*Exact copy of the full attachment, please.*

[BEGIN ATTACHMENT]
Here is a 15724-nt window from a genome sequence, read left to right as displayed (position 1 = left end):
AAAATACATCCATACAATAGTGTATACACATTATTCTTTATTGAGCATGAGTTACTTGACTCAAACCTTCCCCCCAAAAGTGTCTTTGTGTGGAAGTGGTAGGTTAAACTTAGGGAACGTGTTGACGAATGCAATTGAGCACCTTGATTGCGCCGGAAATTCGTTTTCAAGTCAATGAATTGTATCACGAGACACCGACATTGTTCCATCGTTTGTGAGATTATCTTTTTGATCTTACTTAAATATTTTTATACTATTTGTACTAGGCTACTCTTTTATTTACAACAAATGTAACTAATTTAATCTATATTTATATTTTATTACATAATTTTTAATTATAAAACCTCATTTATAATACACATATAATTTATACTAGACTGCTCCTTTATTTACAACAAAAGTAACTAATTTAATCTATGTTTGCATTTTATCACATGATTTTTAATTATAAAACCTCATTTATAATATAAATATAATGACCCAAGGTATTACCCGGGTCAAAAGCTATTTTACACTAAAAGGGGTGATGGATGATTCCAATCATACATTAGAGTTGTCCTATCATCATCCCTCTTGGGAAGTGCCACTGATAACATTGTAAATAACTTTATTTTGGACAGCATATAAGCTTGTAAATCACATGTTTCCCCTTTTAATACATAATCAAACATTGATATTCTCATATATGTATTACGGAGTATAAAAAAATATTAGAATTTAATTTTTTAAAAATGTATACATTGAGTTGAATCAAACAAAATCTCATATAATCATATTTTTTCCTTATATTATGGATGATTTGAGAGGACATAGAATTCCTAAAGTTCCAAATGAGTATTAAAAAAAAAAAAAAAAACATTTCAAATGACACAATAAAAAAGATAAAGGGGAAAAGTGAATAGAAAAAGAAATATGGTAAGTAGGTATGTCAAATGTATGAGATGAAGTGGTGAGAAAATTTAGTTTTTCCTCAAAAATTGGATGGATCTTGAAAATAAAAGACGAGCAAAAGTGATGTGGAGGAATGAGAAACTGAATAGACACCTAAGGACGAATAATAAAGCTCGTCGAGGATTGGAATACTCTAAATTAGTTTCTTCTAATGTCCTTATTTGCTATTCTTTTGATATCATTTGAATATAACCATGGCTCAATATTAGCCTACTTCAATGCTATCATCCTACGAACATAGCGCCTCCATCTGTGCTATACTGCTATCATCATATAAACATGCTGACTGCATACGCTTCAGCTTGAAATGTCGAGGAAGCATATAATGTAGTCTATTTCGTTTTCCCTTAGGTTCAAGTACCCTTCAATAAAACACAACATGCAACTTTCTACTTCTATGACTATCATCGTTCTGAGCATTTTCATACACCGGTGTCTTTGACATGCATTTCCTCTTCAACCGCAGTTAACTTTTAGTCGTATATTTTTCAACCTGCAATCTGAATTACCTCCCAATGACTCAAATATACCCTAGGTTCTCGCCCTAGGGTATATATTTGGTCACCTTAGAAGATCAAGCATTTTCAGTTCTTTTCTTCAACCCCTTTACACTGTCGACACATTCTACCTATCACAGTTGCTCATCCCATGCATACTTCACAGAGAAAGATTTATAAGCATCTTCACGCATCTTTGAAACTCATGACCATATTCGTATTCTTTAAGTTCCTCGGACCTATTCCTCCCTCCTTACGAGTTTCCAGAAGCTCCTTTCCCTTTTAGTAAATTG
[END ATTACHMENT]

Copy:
Here is a 15724-nt window from a genome sequence, read left to right as displayed (position 1 = left end):
AAAATACATCCATACAATAGTGTATACACATTATTCTTTATTGAGCATGAGTTACTTGACTCAAACCTTCCCCCCAAAAGTGTCTTTGTGTGGAAGTGGTAGGTTAAACTTAGGGAACGTGTTGACGAATGCAATTGAGCACCTTGATTGCGCCGGAAATTCGTTTTCAAGTCAATGAATTGTATCACGAGACACCGACATTGTTCCATCGTTTGTGAGATTATCTTTTTGATCTTACTTAAATATTTTTATACTATTTGTACTAGGCTACTCTTTTATTTACAACAAATGTAACTAATTTAATCTATATTTATATTTTATTACATAATTTTTAATTATAAAACCTCATTTATAATACACATATAATTTATACTAGACTGCTCCTTTATTTACAACAAAAGTAACTAATTTAATCTATGTTTGCATTTTATCACATGATTTTTAATTATAAAACCTCATTTATAATATAAATATAATGACCCAAGGTATTACCCGGGTCAAAAGCTATTTTACACTAAAAGGGGTGATGGATGATTCCAATCATACATTAGAGTTGTCCTATCATCATCCCTCTTGGGAAGTGCCACTGATAACATTGTAAATAACTTTATTTTGGACAGCATATAAGCTTGTAAATCACATGTTTCCCCTTTTAATACATAATCAAACATTGATATTCTCATATATGTATTACGGAGTATAAAAAAATATTAGAATTTAATTTTTTAAAAATGTATACATTGAGTTGAATCAAACAAAATCTCATATAATCATATTTTTTCCTTATATTATGGATGATTTGAGAGGACATAGAATTCCTAAAGTTCCAAATGAGTATTAAAAAAAAAAAAAAAAACATTTCAAATGACACAATAAAAAAGATAAAGGGGAAAAGTGAATAGAAAAAGAAATATGGTAAGTAGGTATGTCAAATGTATGAGATGAAGTGGTGAGAAAATTTAGTTTTTCCTCAAAAATTGGATGGATCTTGAAAATAAAAGACGAGCAAAAGTGATGTGGAGGAATGAGAAACTGAATAGACACCTAAGGACGAATAATAAAGCTCGTCGAGGATTGGAATACTCTAAATTAGTTTCTTCTAATGTCCTTATTTGCTATTCTTTTGATATCATTTGAATATAACCATGGCTCAATATTAGCCTACTTCAATGCTATCATCCTACGAACATAGCGCCTCCATCTGTGCTATACTGCTATCATCATATAAACATGCTGACTGCATACGCTTCAGCTTGAAATGTCGAGGAAGCATATAATGTAGTCTATTTCGTTTTCCCTTAGGTTCAAGTACCCTTCAATAAAACACAACATGCAACTTTCTACTTCTATGACTATCATCGTTCTGAGCATTTTCATACACCGGTGTCTTTGACATGCATTTCCTCTTCAACCGCAGTTAACTTTTAGTCGTATATTTTTCAACCTGCAATCTGAATTACCTCCCAATGACTCAAATATACCCTAGGTTCTCGCCCTAGGGTATATATTTGGTCACCTTAGAAGATCAAGCATTTTCAGTTCTTTTCTTCAACCCCTTTACACTGTCGACACATTCTACCTATCACAGTTGCTCATCCCATGCATACTTCACAGAGAAAGATTTATAAGCATCTTCACGCATCTTTGAAACTCATGACCATATTCGTATTCTTTAAGTTCCTCGGACCTATTCCTCCCTCCTTACGAGTTTCCAGAAGCTCCTTTCCCTTTTAGTAAATTG